Our Spaceflight Heritage: remembering STS-128, five years later
On August 29, 2009, space shuttle Discovery lifted off from Kennedy Space Center’s Launch Complex 39A at 11:59 pm EDT (0359 GMT) with the STS-128 crew onboard. Led by Commander Rick Sturckow and Pilot Kevin Ford, the crew included Jose Hernandez, Danny Olivas, Nicole Stott, Christer Fuglesang, and Patrick Forrester as mission specialists. Discovery carried the Leonardo Multi-Purpose Logistics Module which enabled transfer of supplies and equipment to the International Space Station.
There were three spacewalks carried out during the mission: EVA 1 was conducted by Olivas and Stott which lasted six hours, 35 minutes. They prepared to replace an empty ammonia tank on the space station’s truss by releasing it bolts. They also retrieved the Materials International Space Station Experiment (MISSE ) and the European Technology Exposure Facility (EuTEF ) mounted outside the Columbus Laboratory.
EVA 2 was again led by Olivas but this time Fuglesang joined him on another six hour, 39 minute spacewalk removing the ammonia tank from Discovery’s payload bay, using the Robotic Arm operated by Ford and Stott, and replaced it with the used tank from the station. With this EVA, Fuglesang became the first non-American or Russian to have participated in four or more spacewalks. The last EVA lasted exactly seven hours and one minute, when Olivas and Fuglesang prepared the space station for the arrival of the Tranquility node by attaching cabled between the starboard truss and the Unity node. The spacewalkers also replaced a communications sensor device, installed two new GPS antennas, and replaced a circuit breaker.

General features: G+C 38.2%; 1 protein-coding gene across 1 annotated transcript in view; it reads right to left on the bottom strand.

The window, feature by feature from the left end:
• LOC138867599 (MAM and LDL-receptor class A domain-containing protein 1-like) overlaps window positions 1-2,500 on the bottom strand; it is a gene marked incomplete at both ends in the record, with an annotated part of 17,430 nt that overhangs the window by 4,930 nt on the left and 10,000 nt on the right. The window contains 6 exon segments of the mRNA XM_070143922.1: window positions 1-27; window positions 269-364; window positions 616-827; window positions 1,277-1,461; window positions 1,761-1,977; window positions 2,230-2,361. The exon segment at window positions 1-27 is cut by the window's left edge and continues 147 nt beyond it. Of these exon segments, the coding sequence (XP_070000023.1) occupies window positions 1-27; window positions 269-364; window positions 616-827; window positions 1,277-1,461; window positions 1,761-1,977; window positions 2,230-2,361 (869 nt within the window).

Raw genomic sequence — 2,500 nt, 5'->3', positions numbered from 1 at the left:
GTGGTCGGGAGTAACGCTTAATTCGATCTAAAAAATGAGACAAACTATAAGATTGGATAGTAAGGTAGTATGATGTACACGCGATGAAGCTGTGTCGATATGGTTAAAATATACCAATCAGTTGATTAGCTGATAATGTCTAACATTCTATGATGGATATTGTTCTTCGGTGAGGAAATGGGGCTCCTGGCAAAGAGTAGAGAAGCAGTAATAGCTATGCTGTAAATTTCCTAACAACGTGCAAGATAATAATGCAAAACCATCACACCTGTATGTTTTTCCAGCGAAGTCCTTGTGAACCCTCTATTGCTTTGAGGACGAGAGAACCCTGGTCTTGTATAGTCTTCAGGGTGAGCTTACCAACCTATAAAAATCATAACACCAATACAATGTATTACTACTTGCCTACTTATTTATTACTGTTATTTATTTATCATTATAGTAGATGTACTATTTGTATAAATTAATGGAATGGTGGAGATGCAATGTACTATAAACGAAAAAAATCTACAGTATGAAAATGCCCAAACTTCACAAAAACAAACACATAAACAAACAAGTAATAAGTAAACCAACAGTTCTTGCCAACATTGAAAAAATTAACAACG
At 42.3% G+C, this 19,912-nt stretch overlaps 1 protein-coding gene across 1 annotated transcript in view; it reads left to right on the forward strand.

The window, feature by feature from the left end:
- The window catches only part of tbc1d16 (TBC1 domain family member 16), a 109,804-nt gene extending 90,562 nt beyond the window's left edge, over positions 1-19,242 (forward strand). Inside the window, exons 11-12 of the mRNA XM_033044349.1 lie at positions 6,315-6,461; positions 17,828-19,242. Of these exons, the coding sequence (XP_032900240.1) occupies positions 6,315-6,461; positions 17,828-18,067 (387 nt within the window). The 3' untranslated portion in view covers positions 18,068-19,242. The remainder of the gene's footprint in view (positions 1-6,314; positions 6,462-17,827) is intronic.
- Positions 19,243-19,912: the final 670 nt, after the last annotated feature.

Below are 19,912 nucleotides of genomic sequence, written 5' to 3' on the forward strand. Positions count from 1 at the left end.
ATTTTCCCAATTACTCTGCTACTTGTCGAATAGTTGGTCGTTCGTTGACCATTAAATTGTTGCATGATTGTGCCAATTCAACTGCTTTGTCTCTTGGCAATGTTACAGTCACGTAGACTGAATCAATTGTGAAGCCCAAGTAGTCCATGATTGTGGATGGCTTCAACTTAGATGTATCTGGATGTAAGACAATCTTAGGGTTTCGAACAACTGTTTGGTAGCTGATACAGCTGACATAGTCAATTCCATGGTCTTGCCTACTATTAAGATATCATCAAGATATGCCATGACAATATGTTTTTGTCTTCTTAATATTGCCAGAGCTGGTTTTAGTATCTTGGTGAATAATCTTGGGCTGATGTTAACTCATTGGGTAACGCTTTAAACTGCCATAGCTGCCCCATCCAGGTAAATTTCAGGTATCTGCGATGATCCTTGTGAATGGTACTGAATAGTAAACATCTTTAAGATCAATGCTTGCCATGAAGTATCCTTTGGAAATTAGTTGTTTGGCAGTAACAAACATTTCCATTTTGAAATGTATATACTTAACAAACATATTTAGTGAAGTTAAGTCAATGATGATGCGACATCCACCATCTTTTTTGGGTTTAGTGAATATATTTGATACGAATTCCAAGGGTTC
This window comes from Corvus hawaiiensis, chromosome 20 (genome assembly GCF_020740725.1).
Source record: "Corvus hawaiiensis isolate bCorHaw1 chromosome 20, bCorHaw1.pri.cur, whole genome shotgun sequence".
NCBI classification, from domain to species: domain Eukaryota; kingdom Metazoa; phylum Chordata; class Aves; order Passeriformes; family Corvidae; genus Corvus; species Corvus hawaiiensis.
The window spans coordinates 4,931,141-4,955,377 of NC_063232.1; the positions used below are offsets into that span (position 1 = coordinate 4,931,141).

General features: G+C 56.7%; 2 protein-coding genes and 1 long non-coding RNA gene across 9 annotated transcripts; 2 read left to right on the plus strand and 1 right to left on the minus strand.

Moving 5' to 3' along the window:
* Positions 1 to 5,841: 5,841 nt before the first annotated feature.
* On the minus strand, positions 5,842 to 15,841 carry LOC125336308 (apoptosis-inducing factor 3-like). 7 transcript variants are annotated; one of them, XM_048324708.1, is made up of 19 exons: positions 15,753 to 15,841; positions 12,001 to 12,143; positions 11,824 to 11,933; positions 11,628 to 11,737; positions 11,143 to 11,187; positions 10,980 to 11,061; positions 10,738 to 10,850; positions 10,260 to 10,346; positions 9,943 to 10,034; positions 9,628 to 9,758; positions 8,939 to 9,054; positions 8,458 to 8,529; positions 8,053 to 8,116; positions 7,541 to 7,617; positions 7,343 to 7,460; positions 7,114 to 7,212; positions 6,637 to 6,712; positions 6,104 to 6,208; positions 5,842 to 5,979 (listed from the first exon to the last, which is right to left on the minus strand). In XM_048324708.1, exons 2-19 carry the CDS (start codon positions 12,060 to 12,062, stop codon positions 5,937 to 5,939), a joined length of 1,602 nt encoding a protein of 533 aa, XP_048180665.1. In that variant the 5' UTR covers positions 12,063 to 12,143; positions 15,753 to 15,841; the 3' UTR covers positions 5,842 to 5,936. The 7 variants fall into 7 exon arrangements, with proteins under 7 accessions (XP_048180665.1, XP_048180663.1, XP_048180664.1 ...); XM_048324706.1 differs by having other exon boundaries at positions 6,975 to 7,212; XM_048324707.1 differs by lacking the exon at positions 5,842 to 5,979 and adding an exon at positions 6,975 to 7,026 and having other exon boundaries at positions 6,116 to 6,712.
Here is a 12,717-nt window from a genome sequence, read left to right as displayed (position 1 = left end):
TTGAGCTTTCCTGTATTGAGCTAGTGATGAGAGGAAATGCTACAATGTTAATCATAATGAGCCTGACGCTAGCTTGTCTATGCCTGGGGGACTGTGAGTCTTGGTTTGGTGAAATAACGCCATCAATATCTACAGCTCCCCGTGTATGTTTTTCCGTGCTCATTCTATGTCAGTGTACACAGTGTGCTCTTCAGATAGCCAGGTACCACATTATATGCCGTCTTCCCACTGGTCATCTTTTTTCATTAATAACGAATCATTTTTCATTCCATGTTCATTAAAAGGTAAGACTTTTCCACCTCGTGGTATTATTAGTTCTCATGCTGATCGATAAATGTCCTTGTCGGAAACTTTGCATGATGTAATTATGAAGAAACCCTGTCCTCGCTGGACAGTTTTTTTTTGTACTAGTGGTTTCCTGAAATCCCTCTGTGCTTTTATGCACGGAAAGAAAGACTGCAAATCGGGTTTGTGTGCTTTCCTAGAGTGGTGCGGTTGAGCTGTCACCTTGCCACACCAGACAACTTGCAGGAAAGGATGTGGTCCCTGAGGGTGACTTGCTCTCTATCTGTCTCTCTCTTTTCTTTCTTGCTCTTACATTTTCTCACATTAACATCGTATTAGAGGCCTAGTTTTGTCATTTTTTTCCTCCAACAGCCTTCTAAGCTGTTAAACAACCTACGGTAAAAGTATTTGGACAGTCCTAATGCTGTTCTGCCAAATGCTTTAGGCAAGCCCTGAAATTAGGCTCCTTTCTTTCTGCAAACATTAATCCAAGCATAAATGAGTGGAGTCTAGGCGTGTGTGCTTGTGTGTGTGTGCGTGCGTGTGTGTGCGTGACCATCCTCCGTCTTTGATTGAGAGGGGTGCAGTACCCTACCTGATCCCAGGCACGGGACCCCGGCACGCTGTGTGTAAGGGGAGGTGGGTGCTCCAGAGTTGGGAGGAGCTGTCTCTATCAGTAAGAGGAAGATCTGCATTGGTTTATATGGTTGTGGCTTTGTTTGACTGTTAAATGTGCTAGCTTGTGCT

Stott remained on the station as an Expedition 20 flight engineer replacing Timothy Kopra.
Discovery and her crew landed on September 11, 2009 at 8:53 p.m. (0053 GMT) at Edwards Air Force Base in California. The mission was completed in 13 days, 20 hours, and 53 minutes. This was Discovery’s 37th mission to space and the 30th mission of a space shuttle dedicated to the assembly and maintenance of the International Space Station.
Heather Smith's fascination for space exploration – started at the tender age of twelve while she was on a sixth-grade field trip in Kenner, Louisiana, walking through a mock-up of the International Space Station and seeing the “space potty” (her terminology has progressed considerably since that time) – she realized at this point that her future lay in the stars. Smith has come to realize that very few people have noticed how much spaceflight technology has improved their lives. She has since dedicated herself to correcting this problem. Inspired by such classic literature as Anne Frank’s Diary, she has honed her writing skills and has signed on as The Spaceflight Group’s coordinator for the organization’s social media efforts.